I was pretty stressed out for the first workshop. Not necessarily just because of the workshop, but also because of the busy-ness of life, currently.
I did find the idea of teaching older students unnerving. I had almost zero anxiety about the kids themselves for the elementary workshop in the Fall. I have a lot of experience being around kids in the 0-12 range. But much, much less experience interacting with adolescents and teenagers.
I found the community time to be a little awkward at first. Some students were much more outgoing than others. And of course, those students were easy to engage with and talk to. Others seemed very quiet and maybe withdrawn. I tried to engage of couple of these quiet youths, but often found that it was like trying to squeeze blood from a rock. They didn’t seem to want to give a foothold for further conversation. Or maybe they hadn’t developed the social skills for that yet. I know some adults who haven’t. Most of my attempts involved commenting on their exquisite corpse drawings, trying to extrapolate a few questions and answers from those drawings or other sketches they were working on and not getting very far.
I did hit my stride when I noticed a couple girls drawing some manga/anime style characters. I *do* have a pretty decent knowledge of anime and have watched a few different shows with my kids. So I was able to discuss some shows and characters and manga book series with relative intelligence. One girl had brought her personal sketchbook and began showing me example of her drawing. (Later on, during my workshop, another girl wanted to show me her charcoal drawings on her phone, too.)
By the time we gave our pitches, I was pretty pumped. I hope I didn’t step on anyone’s toes in my excitement. The topic I choose has always been near and dear to my own heart (symbolism in art…and in the world period). I wasn’t sure how well this topic would connect with a group of modern teenagers, but I figured I couldn’t be too far off base. This is a serious searching time for many kids. I remember reading a myriad of books about mythology, world religions, and symbolism when I was in high school.
I was glad to see that at a few students were on board and selected my and Caley’s workshop.
For our first lesson, my goals were to teach the students about the concept of pareidolia, the technique of marbling paper, and how to construct and bind their own sketchbook.
I started with passing around some Rorschach ink blot cards and asking the students to discuss what they saw. They could then check the back of the card and see if it what they saw was listed among any of the common responses. The back also contained an “interpretation” and I stressed that this was not an official test, but rather a game.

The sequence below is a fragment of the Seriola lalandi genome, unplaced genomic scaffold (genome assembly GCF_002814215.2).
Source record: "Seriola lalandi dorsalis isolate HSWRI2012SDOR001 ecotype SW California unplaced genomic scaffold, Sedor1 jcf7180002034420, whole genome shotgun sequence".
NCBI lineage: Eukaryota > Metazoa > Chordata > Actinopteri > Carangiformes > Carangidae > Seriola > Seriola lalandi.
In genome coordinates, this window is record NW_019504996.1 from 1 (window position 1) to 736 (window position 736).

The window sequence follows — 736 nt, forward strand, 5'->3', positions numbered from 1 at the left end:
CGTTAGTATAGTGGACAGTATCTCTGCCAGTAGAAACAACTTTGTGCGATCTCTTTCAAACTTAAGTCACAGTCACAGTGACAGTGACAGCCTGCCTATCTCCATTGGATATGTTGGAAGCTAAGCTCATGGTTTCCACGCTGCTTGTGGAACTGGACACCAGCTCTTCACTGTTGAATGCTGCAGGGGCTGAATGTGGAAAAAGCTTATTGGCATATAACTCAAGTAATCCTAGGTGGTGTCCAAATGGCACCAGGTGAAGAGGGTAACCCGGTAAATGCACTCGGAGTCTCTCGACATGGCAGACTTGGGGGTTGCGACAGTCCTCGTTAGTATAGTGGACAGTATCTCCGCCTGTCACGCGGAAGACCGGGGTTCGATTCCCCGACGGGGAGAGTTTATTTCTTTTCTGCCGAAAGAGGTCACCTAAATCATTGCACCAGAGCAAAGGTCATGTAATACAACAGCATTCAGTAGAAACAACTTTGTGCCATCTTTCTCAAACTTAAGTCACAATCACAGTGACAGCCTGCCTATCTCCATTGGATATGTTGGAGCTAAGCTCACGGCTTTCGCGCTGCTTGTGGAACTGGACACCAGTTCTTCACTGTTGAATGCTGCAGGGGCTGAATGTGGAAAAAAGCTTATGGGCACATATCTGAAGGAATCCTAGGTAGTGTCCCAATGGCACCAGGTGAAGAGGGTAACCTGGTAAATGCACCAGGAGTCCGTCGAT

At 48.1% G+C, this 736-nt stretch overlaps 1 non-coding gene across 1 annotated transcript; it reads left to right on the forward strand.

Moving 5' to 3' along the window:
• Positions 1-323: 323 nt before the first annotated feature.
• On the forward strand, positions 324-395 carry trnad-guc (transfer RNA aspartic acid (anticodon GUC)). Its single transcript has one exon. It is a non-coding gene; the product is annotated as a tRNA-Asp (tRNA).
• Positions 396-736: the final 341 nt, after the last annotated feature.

I showed the students common examples of pareidolia, tea bag drawings, and I also took a photo of the class and uploaded it to Google Dream to show an example of computer-generated pareidolia. (Tea bag drawing below by Austin Kleon.)
Then the girls used watercolor paint and paper to create their own inkblots.
After the students had each made an inkblot, I directed them to watch a marbling demonstration I was giving. After this some girls continued to make ink blots and chat while others used the marbling baths and marbled their sketchbook cover.
The working time went pretty well. I had one more girl than expected, but my partner Caley was very helpful and volunteered to cut some extra paper and covers for the sketchbooks. Since our working time was shortened we didn’t actually get to constructing the sketchbooks this time. I had worked out a way the girls could still construct the sketchbooks even while the covers were still damp. But the process of marbling took longer (taking turns) than I expected and also made a bigger mess than I had expected.
(We had a whole drying rack full of marbled paper and covers. Then the papers started migrating to the floor.)
As you can see, they turned out pretty great!
I had set up two marbling baths. I was expecting about four students, at most, due to the numbers we were given, so I figured four students taking turns with two baths wouldn’t be too difficult. But we ended up with six students, and some girls had to wait longer than others to marble. So, another change I might make would be to have prepared an extra marbling bath and also extra marbling solution. A ratio of 1 bath per 2 students seems about right. Also, the solution got pretty messy in the baths after many, many turns, so extra marbling solution to refill the baths with would be useful.
I did have enough extra marbling solution to refill one bath once, but now I know to have more than that on hand for the future.
While the girls were taking turns I handed out post it notes along with a list of my possible lessons for future workshops. Then I had the girls write their top three choices for lessons. I informed them I would use majority vote to pick the next two lessons I would teach.
There was an overwhelming vote for overpainting (a lesson I didn’t even have my own example for, but only a print off of some other artists work) and the second place choice was for the fiber/sewing on canvas self-portrait. There were also votes for all the other lessons I had proposed, so I’m bummed we won’t get a chance to do those, but I’m really looking forward to seeing what my partner, Caley, comes up with and getting a chance to both teach and observe.